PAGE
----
Located at Prospect Avenue and Maple Street the property, formerly the Parenti & Raffaelli site, is now owned by Nicholas & Associates (N&A).
In partnership with Wingspan Development, N&A is looking to develop the six-acre parcel into a mixed-use commercial and residential complex which will encompass the village-owned Maple Street commuter parking lot.
During the course of expressing concerns to the board, residents have emphasized they are not against developing the site, but feel the overall size of the project and height of the buildings is excessive.
“It can’t go more than four stories to stay consistent with the character of the neighborhood,” said CRGMP organizer Stephanie Kenny.
The original plans included two apartment buildings, seven and eight stories in height respectively, 66 rowhomes and a three-story parking deck.
In response to resident concerns the developers have reduced the eight-story building to six-stories and the number of row houses to 56.
Asked for her thoughts on the changes Kenny remains unconvinced. “The people in the neighborhood, who moved here, like the low-profile,” she said, “The were attracted to the family-feel of the neighborhood.”
Director of Community Development for Mount Prospect, Bill Cooney, told Planning & Zoning Commissioners, at the March 14 meeting, that neither school district 57 nor 214 had voiced a concern about the approximately 24 additional students MSL will generate.
Kenny said she thinks the projected student increase is being under-reported, citing school enrollment documents, “Two to three bedroom townhouses in the area are showing twice as many students,” said Kenny.
Cooney also said the current parking agreement with the existing townhomes on Maple Street will be maintained and applied to the parking deck.
Pat Ferrier, Fort Collins Coloradoan
Published 11:56 a.m. MT March 20, 2019 | Updated 8:33 a.m. MT March 21, 2019
Fort Collins developer JD Padilla has submitted preliminary plans for nearly 250 new homes to be built on South Timberline Road.
The vacant agriculture land, part of the Rennat property, would be subdivided into 246 lots for single-family home lots as well as two-family units, according to preliminary plans filed with the city of Fort Collins.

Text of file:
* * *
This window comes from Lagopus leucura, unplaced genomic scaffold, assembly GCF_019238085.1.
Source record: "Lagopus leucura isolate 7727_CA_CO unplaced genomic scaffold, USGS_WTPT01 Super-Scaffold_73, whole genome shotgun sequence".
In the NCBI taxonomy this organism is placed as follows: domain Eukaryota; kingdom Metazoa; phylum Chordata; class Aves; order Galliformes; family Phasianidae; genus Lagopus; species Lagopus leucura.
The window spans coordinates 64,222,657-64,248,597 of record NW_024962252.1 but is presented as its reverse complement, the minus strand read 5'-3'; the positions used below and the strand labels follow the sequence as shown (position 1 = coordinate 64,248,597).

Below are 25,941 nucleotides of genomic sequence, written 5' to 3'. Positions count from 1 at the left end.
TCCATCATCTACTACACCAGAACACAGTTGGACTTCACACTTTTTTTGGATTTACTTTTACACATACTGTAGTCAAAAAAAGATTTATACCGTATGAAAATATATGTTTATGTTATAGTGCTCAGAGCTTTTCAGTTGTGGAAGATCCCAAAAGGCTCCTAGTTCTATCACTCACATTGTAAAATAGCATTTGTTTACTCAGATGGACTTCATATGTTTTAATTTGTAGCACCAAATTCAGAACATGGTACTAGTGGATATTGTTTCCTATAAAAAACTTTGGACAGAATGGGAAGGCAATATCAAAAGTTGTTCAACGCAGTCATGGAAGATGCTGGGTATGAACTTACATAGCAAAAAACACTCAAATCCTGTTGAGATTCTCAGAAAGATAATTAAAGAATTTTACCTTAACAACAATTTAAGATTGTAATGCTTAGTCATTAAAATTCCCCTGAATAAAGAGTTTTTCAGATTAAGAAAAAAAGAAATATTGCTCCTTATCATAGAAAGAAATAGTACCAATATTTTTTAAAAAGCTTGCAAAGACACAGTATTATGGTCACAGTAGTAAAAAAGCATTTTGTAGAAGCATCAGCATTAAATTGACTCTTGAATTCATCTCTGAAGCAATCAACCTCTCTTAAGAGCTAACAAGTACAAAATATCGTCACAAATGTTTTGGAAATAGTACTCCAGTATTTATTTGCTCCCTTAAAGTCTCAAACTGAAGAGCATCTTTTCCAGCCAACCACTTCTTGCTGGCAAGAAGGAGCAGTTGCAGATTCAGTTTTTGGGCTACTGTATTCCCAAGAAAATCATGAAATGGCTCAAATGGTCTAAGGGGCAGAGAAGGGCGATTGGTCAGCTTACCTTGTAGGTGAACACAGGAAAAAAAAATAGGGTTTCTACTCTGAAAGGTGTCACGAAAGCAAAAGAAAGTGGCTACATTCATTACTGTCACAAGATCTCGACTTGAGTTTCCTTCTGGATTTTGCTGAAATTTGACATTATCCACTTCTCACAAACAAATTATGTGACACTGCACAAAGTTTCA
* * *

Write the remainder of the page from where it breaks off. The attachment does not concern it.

Padilla is scheduled to meet with city planning officials Wednesday, March 27, for a preliminary design review. He did not return phone calls seeking comment.
The 57-acre triangular parcel owned by the Harry O. Rennat Trust and Ingrid M. Rennat Family Trust, has small frontage along Timberline Road across from Bacon Elementary and Zephyr Road in southeast Fort Collins. It is just south of the Hansen property slated for development and just north of the Crowne at Timberline apartments.
Access to the property would be served by a public street connection from the Hansen property and an extension of Zephyr Road and Rosen Drive to the south and east, according to plans.
The site is adjacent to two other residential projects working their way through the city's planning and development review process.
Wingspan Development Group, with offices in Illinois and Wisconsin, has proposed 240 apartments on 10 acres of the Hansen Farm northwest of the intersection of Timberline and Zephyr roads. It is adjacent to 55 acres the Landhuis Co. plans to develop into 184 single-family detached and attached homes on 55 acres of the Hansen Farm.
The opportunity exists on the Rennat project to coordinate the extension of Zephyr Drive and other street connections to Hansen Farm and south to the Linden Park neighborhood, a future neighborhood park, off-street trail network and the initial phase of a commercial center, Senior Planner Pete Wray said.
This Rennat property is among a handful of sites Padilla is developing throughout Fort Collins. Construction is in full swing on The Wyatt, 366 apartments on the southwest corner of Harmony and Strauss Cabin roads. He owns the property just east of The Wyatt at Harmony and I-25 on which he is planning a mixed-use project, and he is also planning Morning Star, a senior-living complex in Old Town Fort Collins at North College Avenue and Cherry Street.
Pat Ferrier is a senior reporter covering business, health care and growth issues in Northern Colorado. Please support her work and that of other Coloradoan journalists by subscribing: See Coloradoan.com/subscribe to learn how.
Mount Prospect's Maple Street Lofts development cleared a major hurdle Thursday when the village's planning and zoning commission, by a 5-2 vote, recommended the plan, despite objections raised by concerned neighbors, including building height, traffic and school impact.
The matter now moves to the village board for approval April 3.
Revising plans that originally included an eight-story building, the developer, Nicholas and Associates, offered a plan that includes a six-story, mixed-use building with 192 apartments and more than 14,000 square feet of retail space, and a seven-story building with 65 apartments and 56 row homes. The project would be in the 300 block of South Maple Street, the 200 block of East Prospect Avenue and the 200 block of East Lincoln Street. The same developer is building the 20 West apartments on the other side of the railroad tracks.